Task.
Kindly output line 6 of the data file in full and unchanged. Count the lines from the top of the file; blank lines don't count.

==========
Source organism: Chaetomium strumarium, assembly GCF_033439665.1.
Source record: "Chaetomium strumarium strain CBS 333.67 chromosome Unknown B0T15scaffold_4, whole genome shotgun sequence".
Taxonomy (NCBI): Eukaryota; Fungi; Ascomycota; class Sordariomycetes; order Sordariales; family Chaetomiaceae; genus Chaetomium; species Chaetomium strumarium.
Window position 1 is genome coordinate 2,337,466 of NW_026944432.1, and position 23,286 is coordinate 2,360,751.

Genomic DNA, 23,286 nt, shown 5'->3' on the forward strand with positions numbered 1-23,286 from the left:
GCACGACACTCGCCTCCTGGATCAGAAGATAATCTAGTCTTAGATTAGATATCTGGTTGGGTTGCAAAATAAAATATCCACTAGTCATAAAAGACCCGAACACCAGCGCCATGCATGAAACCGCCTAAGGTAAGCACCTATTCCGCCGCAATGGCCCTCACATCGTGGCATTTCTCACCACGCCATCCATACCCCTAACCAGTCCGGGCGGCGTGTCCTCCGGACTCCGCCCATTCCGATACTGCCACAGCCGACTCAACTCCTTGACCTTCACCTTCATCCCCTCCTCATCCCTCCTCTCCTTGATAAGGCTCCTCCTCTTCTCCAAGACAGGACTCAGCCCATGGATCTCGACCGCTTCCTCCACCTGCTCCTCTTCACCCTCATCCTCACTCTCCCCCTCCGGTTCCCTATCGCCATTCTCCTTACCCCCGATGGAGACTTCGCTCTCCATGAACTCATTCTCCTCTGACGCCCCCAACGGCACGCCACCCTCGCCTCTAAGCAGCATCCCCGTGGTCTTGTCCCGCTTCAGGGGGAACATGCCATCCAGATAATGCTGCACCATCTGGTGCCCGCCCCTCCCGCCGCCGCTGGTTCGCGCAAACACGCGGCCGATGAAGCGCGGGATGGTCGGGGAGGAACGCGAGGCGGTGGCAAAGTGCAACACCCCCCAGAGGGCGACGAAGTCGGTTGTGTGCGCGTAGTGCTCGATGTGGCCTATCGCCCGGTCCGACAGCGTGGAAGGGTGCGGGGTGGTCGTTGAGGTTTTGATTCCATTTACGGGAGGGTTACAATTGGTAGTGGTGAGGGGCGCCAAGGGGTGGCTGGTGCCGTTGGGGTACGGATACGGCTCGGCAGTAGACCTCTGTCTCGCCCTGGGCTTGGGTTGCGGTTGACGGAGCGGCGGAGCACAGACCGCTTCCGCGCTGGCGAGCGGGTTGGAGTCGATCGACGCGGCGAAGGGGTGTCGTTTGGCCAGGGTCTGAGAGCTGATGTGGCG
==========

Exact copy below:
GCACGACACTCGCCTCCTGGATCAGAAGATAATCTAGTCTTAGATTAGATATCTGGTTGGGTTGCAAAATAAAATATCCACTAGTCATAAAAGACCCGAACACCAGCGCCATGCATGAAACCGCCTAAGGTAAGCACCTATTCCGCCGCAATGGCCCTCACATCGTGGCATTTCTCACCACGCCATCCATACCCCTAACCAGTCCGGGCGGCGTGTCCTCCGGACTCCGCCCATTCCGATACTGCCACAGCCGACTCAACTCCTTGACCTTCACCTTCATCCCCTCCTCATCCCTCCTCTCCTTGATAAGGCTCCTCCTCTTCTCCAAGACAGGACTCAGCCCATGGATCTCGACCGCTTCCTCCACCTGCTCCTCTTCACCCTCATCCTCACTCTCCCCCTCCGGTTCCCTATCGCCATTCTCCTTACCCCCGATGGAGACTTCGCTCTCCATGAACTCATTCTCCTCTGACGCCCCCAACGGCACGCCACCCTCGCCTCTAAGCAGCATCCCCGTGGTCTTGTCCCGCTTCAGGGGGAACATGCCATCCAGATAATGCTGCACCATCTGGTGCCCGCCCCTCCCGCCGCCGCTGGTTCGCGCAAACACGCGGCCGATGAAGCGCGGGATGGTCGGGGAGGAACGCGAGGCGGTGGCAAAGTGCAACACCCCCCAGAGGGCGACGAAGTCGGTTGTGTGCGCGTAGTGCTCGATGTGGCCTATCGCCCGGTCCGACAGCGTGGAAGGGTGCGGGGTGGTCGTTGAGGTTTTGATTCCATTTACGGGAGGGTTACAATTGGTAGTGGTGAGGGGCGCCAAGGGGTGGCTGGTGCCGTTGGGGTACGGATACGGCTCGGCAGTAGACCTCTGTCTCGCCCTGGGCTTGGGTTGCGGTTGACGGAGCGGCGGAGCACAGACCGCTTCCGCGCTGGCGAGCGGGTTGGAGTCGATCGACGCGGCGAAGGGGTGTCGTTTGGCCAGGGTCTGAGAGCTGATGTGGCG